I was hiking Bridger Bowl today with my wonderful friend Angela (its her 40th birthday today, happy happy, Angela!), and we were talking about Closing the Door Firmly. And this thought has sort of kept plugging in for me, and we talked about lots of things as we wandered up the road to the Apron to see how deep the snow was.
The thing that struck me as we were walking was that at some point, in order to be able to let go and close the door firmly, you have to stop caring what other people think.
Now, I thought about this, and I've heard succesful people say this before, when they are interviewed, or in print, regarding having faith in themselves enough to put it all on the line and go for it, or to stick to what they believed in, or to believe that they could do it (whatever it was) in the face of adversity.
So many of them say, "At some point, I had to stop caring what other people thought and just listen to myself."
Now, in the past, when I've heard this, I've always thought to myself, wow, that must take a lot of conciet. How can you ever be so full of yourself that you stop caring about other people?
Or how can you ever be so cocky as to be sure you are "going to make it"?
What hit me today is that to "Stop caring what other people think" doesn't mean being concieted. It means the opposite.
It means seperating yourself from your ego enough so that the reason you are doing what you are doing is not at all attached to praise or blame or guilt or celebration. What you are doing is just what feels right for you, on your journey. And those who love you will see that and give you grace, even though they may not understand it. And those who don't, well... they are living in a world that has limits.
The fact that they can't see what you are trying to accomplish, or the fact that it might be possible, is most likely because they are limited in some way in their own life, and you being brave enough to believe in yourself is like holding a mirror up to that which they could do.
No one really wants to look at their own shit. So when you are working hard toward a goal, especially an unlikely goal, or an improbable goal, (in societies eyes), it is hugely important that at some point, you stop caring what other people think.
And that this doesn't stem from a place of entitlement or ego, but just the opposite, that you are open enough to trusting your path that you can allow space for other people's fears. They can use you on your journey to be challeneged to lay down their preconceptoins about themselves, about you, about people "in your situation" whatever that might be, about the norms.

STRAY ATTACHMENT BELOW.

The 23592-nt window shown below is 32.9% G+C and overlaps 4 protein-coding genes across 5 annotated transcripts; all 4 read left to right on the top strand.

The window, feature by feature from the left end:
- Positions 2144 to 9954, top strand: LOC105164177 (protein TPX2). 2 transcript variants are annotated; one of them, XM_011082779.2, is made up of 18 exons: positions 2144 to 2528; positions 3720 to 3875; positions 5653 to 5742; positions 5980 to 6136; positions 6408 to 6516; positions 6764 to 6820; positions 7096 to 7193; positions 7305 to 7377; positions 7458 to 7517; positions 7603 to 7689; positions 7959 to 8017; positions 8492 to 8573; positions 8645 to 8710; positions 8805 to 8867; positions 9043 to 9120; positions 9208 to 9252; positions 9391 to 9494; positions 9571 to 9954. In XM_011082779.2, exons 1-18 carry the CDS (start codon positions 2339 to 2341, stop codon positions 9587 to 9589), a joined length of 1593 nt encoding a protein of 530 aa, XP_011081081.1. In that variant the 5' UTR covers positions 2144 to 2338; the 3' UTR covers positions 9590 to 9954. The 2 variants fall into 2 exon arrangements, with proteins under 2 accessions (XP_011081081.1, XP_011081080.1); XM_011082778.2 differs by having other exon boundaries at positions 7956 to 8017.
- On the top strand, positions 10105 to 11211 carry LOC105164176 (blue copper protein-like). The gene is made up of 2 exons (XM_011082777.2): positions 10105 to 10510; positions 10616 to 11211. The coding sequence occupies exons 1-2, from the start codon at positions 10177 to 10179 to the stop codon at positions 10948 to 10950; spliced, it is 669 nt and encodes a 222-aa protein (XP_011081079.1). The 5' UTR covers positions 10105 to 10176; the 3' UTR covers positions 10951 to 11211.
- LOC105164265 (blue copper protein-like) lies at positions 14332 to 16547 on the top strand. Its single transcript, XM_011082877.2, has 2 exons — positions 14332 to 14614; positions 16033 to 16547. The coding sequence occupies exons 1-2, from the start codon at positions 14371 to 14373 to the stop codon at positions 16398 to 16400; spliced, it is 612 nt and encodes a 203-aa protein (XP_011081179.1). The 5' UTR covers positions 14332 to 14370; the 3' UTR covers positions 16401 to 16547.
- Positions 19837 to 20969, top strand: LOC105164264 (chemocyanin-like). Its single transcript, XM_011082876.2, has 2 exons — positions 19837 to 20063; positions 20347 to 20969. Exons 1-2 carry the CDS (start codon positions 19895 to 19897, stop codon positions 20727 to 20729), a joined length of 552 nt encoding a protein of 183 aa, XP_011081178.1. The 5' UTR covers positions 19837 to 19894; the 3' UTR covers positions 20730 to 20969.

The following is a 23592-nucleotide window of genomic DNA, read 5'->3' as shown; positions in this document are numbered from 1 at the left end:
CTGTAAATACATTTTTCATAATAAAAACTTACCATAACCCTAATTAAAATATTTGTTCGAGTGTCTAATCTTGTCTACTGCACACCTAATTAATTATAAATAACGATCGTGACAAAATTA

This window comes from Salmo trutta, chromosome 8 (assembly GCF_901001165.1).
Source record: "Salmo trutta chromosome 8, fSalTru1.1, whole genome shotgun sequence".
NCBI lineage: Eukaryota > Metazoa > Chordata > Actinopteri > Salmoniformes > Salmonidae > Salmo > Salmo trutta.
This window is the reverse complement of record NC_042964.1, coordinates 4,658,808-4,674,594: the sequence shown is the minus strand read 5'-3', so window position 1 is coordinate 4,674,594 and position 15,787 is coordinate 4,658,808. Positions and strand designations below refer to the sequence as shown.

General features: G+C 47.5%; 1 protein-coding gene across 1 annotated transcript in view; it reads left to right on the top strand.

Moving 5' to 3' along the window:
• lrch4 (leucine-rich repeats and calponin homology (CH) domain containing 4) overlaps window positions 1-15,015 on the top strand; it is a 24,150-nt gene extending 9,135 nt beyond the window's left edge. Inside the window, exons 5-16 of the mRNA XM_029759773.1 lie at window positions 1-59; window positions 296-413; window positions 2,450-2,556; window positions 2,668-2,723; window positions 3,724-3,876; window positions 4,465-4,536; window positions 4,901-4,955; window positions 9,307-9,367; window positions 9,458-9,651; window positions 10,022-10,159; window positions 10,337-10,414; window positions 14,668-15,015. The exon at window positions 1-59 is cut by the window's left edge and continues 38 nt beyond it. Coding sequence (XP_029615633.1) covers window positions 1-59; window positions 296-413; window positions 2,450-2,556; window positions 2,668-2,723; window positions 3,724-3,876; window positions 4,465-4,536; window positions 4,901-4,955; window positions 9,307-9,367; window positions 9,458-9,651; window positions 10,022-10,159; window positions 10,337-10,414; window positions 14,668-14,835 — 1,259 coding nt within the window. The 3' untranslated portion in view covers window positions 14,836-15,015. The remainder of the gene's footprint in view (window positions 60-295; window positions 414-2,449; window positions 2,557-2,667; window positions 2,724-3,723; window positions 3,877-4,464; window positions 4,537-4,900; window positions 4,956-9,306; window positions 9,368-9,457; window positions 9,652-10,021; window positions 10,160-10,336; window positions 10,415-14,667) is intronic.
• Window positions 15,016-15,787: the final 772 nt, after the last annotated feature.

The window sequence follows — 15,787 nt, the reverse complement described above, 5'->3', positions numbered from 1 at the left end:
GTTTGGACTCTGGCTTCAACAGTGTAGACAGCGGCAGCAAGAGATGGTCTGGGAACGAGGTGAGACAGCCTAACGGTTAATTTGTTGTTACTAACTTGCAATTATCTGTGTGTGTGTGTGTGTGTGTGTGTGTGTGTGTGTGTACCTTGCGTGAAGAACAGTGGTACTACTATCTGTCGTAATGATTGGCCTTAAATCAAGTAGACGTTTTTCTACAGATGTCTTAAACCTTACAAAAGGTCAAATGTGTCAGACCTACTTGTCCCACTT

And, as we know, you can't please everyone. Not everyone is going to like you. Some people will be down right put off by you. And that's okay. Life is not designed for everyone to like everyone. We all have to find our people, our niche, the place where our lives make sense.
I know, for instance, that to some people, my own journey is seen as selfish. I have gotten emails from moms who are angry with me for the choices I am making, and feel that I am doing a disservice to my kids by skiing.
I have also gotten emails from moms who have gone back out and started playing again, and because of that, they feel that they are better parents, they have more energy and they are more playful.
I think both are right, I think that time spent away from the kids takes time away from the kids, and that quality time is worth more than quantity time. But like everything, there needs to be a balance.
For those who disagree with my choices, I've had to learn to come to a place where I'm grateful for their input because there is probably a great lesson for me in there that will ultimately make me a better person. It's probably a hard lesson to learn.
I've also come to a place where I realize that often times that lesson is just to let go and allow that person to have their anger, and let it belong to them. To realize that my choices don't make sense to them, and to see that that's okay.